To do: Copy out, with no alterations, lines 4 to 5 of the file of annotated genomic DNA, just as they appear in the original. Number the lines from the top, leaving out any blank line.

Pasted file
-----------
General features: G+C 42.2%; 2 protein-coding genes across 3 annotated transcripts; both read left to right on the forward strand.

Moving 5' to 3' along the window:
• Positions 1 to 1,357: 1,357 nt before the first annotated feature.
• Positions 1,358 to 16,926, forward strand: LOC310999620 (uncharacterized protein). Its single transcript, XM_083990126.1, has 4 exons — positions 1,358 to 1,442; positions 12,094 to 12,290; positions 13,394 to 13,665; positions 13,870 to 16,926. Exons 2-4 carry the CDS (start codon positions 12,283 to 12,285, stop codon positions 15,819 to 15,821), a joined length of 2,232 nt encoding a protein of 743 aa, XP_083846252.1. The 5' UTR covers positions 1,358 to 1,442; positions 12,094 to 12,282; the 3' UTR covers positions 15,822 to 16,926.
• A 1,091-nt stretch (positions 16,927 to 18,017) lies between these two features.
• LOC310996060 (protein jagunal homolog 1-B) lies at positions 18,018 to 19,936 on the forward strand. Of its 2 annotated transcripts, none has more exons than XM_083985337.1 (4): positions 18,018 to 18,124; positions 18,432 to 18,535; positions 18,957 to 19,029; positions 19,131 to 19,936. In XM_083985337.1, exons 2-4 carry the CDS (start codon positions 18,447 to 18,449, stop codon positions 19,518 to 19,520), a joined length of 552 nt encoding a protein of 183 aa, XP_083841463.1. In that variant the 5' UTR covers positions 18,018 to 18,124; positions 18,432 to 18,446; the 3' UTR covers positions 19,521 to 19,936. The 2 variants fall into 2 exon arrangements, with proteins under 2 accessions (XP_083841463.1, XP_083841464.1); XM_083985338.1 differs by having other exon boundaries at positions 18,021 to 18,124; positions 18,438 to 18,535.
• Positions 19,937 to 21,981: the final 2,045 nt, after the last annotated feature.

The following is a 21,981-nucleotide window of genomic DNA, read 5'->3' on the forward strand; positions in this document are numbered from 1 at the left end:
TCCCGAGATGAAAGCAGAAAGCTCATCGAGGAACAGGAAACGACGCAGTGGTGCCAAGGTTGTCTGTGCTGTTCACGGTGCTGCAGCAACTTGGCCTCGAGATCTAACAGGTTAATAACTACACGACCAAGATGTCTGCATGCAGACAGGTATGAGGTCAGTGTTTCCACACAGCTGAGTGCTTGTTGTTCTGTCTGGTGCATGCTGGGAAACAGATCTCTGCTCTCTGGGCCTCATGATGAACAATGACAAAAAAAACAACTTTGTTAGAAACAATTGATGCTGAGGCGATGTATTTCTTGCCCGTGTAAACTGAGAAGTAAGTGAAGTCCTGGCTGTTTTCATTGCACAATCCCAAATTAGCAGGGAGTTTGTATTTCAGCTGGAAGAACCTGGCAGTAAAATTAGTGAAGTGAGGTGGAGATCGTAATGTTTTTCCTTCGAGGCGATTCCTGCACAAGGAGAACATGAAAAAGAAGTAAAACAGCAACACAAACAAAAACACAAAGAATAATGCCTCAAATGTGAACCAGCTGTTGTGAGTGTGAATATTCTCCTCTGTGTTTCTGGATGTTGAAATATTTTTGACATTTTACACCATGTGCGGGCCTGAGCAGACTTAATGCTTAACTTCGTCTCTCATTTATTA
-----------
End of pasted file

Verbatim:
• Positions 1,358 to 16,926, forward strand: LOC310999620 (uncharacterized protein). Its single transcript, XM_083990126.1, has 4 exons — positions 1,358 to 1,442; positions 12,094 to 12,290; positions 13,394 to 13,665; positions 13,870 to 16,926. Exons 2-4 carry the CDS (start codon positions 12,283 to 12,285, stop codon positions 15,819 to 15,821), a joined length of 2,232 nt encoding a protein of 743 aa, XP_083846252.1. The 5' UTR covers positions 1,358 to 1,442; positions 12,094 to 12,282; the 3' UTR covers positions 15,822 to 16,926.
• A 1,091-nt stretch (positions 16,927 to 18,017) lies between these two features.